Download GREEK MYTHOLOGY

Survey
yes no Was this document useful for you?
   Thank you for your participation!

* Your assessment is very important for improving the work of artificial intelligence, which forms the content of this project

Document related concepts

Modern Greek grammar wikipedia, lookup

Malay grammar wikipedia, lookup

Causative wikipedia, lookup

French grammar wikipedia, lookup

Scottish Gaelic grammar wikipedia, lookup

Ojibwe grammar wikipedia, lookup

Inflection wikipedia, lookup

Old Norse morphology wikipedia, lookup

Kannada grammar wikipedia, lookup

English clause syntax wikipedia, lookup

Polish grammar wikipedia, lookup

Udmurt grammar wikipedia, lookup

Portuguese grammar wikipedia, lookup

Chinese grammar wikipedia, lookup

Proto-Indo-European verbs wikipedia, lookup

Macedonian grammar wikipedia, lookup

Ukrainian grammar wikipedia, lookup

Japanese grammar wikipedia, lookup

Old Irish grammar wikipedia, lookup

Navajo grammar wikipedia, lookup

Modern Hebrew grammar wikipedia, lookup

Swedish grammar wikipedia, lookup

Ancient Greek grammar wikipedia, lookup

Ancient Greek verbs wikipedia, lookup

Turkish grammar wikipedia, lookup

Germanic strong verb wikipedia, lookup

Spanish grammar wikipedia, lookup

Germanic weak verb wikipedia, lookup

Latin syntax wikipedia, lookup

Russian grammar wikipedia, lookup

Lexical semantics wikipedia, lookup

Old English grammar wikipedia, lookup

Icelandic grammar wikipedia, lookup

Yiddish grammar wikipedia, lookup

Georgian grammar wikipedia, lookup

Sotho verbs wikipedia, lookup

German verbs wikipedia, lookup

Serbo-Croatian grammar wikipedia, lookup

Pipil grammar wikipedia, lookup

Kagoshima verb conjugations wikipedia, lookup

Transcript
VERBS
 A verb shows action or helps to make a
statement.
 RULE: Every sentence must have at least one
verb.
 If you don’t have a verb, you don’t have a
sentence!
VERBS
 There are three types of verbs:
Action Verbs
Helping Verbs
Linking Verbs
ACTION VERBS
 Action verbs express action.
EXAMPLES
attend
draw
make
say
take
carry
forget
plan
scream
talk
cheer
laugh
pretend
sit
try
close
leave
read
skip
walk
copy
let
refuse
slam
write
cry
like
run
sleep
yell
HELPING VERBS
 Helping verbs help an action or linking verb.
 Helping verbs help to tell when a verb happened.
 Helping verbs also express fine differences in
meaning that would otherwise be difficult to
express.
HELPING VERBS
 RULE: If there is more than one verb in a verb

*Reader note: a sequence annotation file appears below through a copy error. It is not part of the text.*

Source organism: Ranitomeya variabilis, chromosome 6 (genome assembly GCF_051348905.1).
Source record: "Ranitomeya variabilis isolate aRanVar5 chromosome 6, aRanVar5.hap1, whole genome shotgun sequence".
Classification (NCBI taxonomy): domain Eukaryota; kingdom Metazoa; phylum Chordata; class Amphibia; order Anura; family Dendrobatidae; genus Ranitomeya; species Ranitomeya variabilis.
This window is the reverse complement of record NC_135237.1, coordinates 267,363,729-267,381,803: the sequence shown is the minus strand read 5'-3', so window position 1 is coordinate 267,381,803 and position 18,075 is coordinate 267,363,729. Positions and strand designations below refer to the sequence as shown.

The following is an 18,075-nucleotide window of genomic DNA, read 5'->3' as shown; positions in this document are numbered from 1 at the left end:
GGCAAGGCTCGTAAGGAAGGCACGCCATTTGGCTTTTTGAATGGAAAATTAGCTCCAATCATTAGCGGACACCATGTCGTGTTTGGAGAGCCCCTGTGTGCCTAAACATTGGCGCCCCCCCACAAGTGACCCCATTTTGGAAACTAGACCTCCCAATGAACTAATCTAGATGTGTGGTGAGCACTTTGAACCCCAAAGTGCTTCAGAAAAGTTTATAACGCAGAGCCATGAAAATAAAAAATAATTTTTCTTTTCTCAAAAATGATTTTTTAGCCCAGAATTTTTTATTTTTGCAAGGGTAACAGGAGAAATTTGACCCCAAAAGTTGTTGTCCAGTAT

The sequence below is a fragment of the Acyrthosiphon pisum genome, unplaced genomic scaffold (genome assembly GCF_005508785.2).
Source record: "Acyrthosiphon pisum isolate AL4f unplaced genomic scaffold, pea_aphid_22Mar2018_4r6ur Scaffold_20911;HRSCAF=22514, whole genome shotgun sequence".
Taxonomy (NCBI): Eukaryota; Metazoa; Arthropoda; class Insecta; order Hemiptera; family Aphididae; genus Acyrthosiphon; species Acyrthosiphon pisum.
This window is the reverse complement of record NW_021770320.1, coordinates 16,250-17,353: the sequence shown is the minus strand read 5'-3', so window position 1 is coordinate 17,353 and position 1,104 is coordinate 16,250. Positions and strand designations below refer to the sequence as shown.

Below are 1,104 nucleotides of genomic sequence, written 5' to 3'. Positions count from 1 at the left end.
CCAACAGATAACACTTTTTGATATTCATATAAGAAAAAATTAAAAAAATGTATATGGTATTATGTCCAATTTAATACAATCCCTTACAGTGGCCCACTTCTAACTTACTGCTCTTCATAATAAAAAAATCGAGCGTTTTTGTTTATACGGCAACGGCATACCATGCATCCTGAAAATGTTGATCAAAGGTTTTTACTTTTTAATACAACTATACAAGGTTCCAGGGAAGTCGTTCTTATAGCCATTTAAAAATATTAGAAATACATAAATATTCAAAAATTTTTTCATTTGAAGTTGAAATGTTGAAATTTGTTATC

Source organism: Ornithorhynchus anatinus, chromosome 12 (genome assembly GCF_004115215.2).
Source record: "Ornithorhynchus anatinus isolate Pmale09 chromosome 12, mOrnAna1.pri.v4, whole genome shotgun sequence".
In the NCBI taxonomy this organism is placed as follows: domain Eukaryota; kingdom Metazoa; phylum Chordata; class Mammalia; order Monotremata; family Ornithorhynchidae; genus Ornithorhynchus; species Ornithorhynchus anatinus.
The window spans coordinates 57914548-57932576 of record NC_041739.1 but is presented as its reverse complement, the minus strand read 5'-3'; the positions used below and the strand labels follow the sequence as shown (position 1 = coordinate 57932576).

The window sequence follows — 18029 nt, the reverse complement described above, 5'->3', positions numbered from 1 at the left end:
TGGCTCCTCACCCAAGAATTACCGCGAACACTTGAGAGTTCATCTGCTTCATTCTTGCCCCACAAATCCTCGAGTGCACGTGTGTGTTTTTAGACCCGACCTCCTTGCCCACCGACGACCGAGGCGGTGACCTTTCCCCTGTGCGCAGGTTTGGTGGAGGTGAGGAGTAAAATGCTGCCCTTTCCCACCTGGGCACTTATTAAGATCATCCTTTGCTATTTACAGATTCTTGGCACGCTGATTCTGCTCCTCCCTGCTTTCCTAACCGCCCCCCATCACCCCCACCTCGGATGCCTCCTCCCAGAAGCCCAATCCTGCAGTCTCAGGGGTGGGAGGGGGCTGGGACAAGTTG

phrase, there is at least one helping verb present.
 RULE: The last verb in the verb phrase is always
the main verb. Any preceding verbs are helping
verbs.
HELPING VERBS
 The following verbs can be helping verbs:
is
being
shall
has
am
been
should
had
are
will
may
do
was
would
might
does
were
can
must
did
be
could
have
ought
HELPING VERBS
EXAMPLES
We have been taking notes all day.
• Have and been are helping verbs.
• Taking is an action verb.
What are you thinking?
• Are is a helping verb.
• Thinking is an action verb.
She will be cold without a jacket.
• Will is a helping verb.
• Be is a linking verb.
I can understand how verbs can be
confusing.
• Can is a helping verb.
• Understand is an action verb.
• Be is a linking verb.
HELPING VERBS
EXAMPLES
I should walk home.
•
Should indicates that the speaker feels compelled
to walk home, but does not necessarily wish to
do so.
I will walk home.
•
Will indicates that the speaker is planning to walk
home in the future.
I might walk home.
•
Might indicates that the speaker is unsure about
whether or not he will walk home.
I must walk home.
•
Must indicates that the speaker does not have
any choice, except to walk home.
I could walk home.
•
Could indicates that the speaker is able to walk
home if necessary.
LINKING VERBS
 Linking verbs link two words together.
 Linking verbs tell us how someone or something
is.
 These verbs can be linking verbs:
EXAMPLES
appear
grow
seem
stay
become
look
smell
taste
feel
remain
sound
turn
LINKING VERBS
 RULE: The verb am, when it appears alone, is
always a linking verb.
FORMS OF THE VERB AM:
am
is
were
being
are
was
be
been
 RULE: If you can substitute a form of the verb am
in the sentence and it still makes sense, you are
dealing with a linking verb.
LINKING VERBS
 Most of the time, you can think of a linking
verb as if it were an equals sign in the middle of
a sentence, usually connecting a noun to an
adjective.
EXAMPLES
Austin seems bored
Austin = bored (adjective)
Sara was excited.
Sara = excited (adjective)
Reading is my favorite class.
Reading = class (noun)
LINKING VERBS
 Verbs relating to the five senses can sometimes
be linking verbs.
 Look at the way the word is being used in the
sentence to determine whether the word is
functioning as a linking verb or an action verb.
LINKING VERBS
EXAMPLES OF SENSORY LINKING VERBS
The soup smells good.
Soup = good (adjective)
That birthday cake tasted delicious!
Cake = delicious (adjective)
Your new car looks really nice.
Car = nice (adjective)
Patrick felt sick all day.
Patrick = sick (adjective)
That sounds like a good idea.
That = idea (noun)
EXAMPLES OF SENSORY ACTION VERBS
Bryan smelled smoke coming
from the engine.
The speaker is referring to the action of smelling
smoke.
Look at his new car!
The speaker is referring to the action of looking at
a car.
Libby felt the soft blanket.
The speaker is referring to the action of feeling a
blanket.